Friday, August 28, 2020
Saturday, August 22, 2020
This ancient breed native to Ireland is now being perpetuated at Kylemore Abbey in Ireland. When travel restrictions are eased, if you're of a mind to go, I highly recommend this spot. And do not miss their cafeteria! LOL.
Credit: Wild-Eyed Southern Celt
Tuesday, August 18, 2020
Saturday, August 15, 2020
This week I'd like to bring you another, chronological excerpt from my short story, Legend of M'Rith. This fantasy romance can be found in DCL Publications' Enchanted Fairy Tales.
Set in Ireland in 1844, M'Ruth's tale is one of loss and love as half fairie/half elf M'Rith is abandoned by the other fae. Left near a human village, M'Rith has spent her long years alone, unseen, until she witnesses something shocking.
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"Her kitten companion had not returned from whatever morning task occupied her, so M’Rith the faerie began her daily journey alone. Jays screamed a warning...silly birds, as though she would hurt them...while deer only bounded a short space away, leading little male fawns with their orderly rows of spots and their haphazardly-spotted sisters. A skunk returning from nightly rounds passed her near the stream, heading for a homecoming drink. The industrious little creature, bright eyes fixed on the ground, barely spared her a glance. He couldn’t; he was too nearsighted. Still, even faeries gave a wide berth to skunks searching for provender.
The sun waxed more powerful as she went, causing a fine sheen of dampness beneath her gown. It was the price she paid for growing large, to feel some discomforts as mortals did. Pausing, she drank cool water from the stream before entering woodlands bordering the fields where humans grew sturdy crops of oats and barley. But they were not yet edible. Fruit trees were not bearing yet, either, and M’Rith reluctantly conceded she would need whatever food the villagers had left her that day. Their encroachment upon lands her kind had once inhabited could not be stopped. Forced to subsist on their superstitious offerings, she never willingly let them see her, but drifted along byways and cart paths like a puff of smoke or a vagrant spring breeze, shielded by a glamour.
The ground was wet on the bottom slopes of the fields, where some tree limbs had been brought down by the weight of water on their almost fully-sprung leaves. She touched the trees gently to convey a healing. They were silent friends, affording shelter and edible nuts, and she hated to see them wounded in the course of natural happenings. Seeing them sawed down and made into dwellings was worse. She did not mind that humans took straw for thatch, nor was the burning of dead wood too painful. They could not conjure a spell to warm themselves, after all. But the murder of living trees...oh, that was hard. Thinking of it always put her into a state of discomfort.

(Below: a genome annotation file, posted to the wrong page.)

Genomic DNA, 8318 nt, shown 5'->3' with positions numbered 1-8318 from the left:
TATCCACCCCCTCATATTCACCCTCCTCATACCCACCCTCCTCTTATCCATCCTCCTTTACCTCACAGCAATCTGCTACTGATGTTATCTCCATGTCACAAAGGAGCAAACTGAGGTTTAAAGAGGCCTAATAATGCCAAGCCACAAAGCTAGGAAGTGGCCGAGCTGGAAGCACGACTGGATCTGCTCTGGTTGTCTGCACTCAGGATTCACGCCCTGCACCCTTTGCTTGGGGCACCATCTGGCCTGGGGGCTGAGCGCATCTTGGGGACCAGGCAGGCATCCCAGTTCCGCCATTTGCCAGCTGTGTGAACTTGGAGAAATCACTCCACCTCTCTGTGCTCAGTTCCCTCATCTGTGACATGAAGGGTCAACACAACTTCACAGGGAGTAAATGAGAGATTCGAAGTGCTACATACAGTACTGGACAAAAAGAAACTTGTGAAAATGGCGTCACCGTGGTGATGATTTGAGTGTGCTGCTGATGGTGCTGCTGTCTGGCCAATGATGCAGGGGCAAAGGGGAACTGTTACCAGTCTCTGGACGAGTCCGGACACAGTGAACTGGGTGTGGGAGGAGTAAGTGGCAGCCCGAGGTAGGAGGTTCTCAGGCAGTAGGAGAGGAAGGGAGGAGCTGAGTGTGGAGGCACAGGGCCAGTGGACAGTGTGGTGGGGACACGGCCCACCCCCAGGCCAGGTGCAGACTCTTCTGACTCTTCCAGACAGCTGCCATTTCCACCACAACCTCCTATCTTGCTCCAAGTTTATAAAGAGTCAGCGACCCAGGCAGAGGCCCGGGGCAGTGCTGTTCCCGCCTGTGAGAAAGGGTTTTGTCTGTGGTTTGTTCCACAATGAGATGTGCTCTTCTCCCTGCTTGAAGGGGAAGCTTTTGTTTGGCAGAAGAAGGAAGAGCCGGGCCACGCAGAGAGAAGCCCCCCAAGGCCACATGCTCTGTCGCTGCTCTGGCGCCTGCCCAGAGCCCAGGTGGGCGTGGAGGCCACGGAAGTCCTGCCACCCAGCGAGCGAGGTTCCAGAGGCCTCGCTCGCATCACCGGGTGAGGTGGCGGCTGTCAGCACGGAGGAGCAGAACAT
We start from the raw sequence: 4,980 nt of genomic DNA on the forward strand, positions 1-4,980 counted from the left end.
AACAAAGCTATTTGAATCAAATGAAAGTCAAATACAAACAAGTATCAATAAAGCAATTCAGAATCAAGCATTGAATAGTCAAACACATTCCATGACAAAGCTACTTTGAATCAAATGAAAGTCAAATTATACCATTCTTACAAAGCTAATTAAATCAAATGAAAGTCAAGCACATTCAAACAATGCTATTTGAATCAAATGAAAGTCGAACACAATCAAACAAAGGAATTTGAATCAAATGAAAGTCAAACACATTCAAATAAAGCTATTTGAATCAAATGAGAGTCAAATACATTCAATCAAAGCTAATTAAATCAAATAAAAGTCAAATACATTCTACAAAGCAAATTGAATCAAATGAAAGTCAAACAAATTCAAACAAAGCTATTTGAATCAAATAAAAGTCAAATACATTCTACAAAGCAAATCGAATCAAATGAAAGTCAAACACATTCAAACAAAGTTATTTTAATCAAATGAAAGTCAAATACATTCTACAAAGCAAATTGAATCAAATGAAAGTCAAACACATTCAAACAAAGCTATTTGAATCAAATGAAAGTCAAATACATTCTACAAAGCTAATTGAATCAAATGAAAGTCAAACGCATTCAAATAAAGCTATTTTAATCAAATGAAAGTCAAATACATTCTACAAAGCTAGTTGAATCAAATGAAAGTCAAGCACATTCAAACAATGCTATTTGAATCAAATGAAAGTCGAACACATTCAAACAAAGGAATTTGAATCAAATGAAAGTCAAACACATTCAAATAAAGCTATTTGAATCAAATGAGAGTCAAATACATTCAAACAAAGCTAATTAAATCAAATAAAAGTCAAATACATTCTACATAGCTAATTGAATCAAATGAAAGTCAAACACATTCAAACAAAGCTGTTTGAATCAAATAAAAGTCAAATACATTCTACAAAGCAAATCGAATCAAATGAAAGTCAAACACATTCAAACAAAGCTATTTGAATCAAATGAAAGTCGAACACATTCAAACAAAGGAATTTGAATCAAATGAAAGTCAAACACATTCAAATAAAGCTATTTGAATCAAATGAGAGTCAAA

The slow tolling of their church bell set her teeth on edge. The religious ones were no friends to her, apparently viewing her as a challenger to their version of the divine being. Her steps slowed and dragged as she approached the village through a tree line offering partial concealment in the unlikely event anyone could see her. That had happened only a handful of times in a hundred years.
The preoccupied humans would be no threat that day. She could see people walking by ones and pairs and small groups in the direction of the building with the bell, but it was not their usual day to go there. Something felt amiss. They were quiet and wore dark clothing heavier than needed.
Tiptoeing parallel to their street, scarlet-clad feet barely touching the ground, M’Rith slipped along behind houses, among gardens and bright clouds of feeding butterflies which parted graciously for her passage. Insatiably curious, she was attracted by the sight of so many people going to the same place. Rarely was there anything interesting to watch. As a rule, they were dull creatures consumed with toil.
Her lips drew back slightly when she saw the man wearing a white collar emerge from the bell building. Many people were friendly to the Fair Folk, but not that one. She paused to watch from behind a venerable old apple tree where she had often taken fruit—only the windfall or the requisite three apples set out by a human seeking a favor. She never robbed. M’Rith had done no injury to any human, though she could.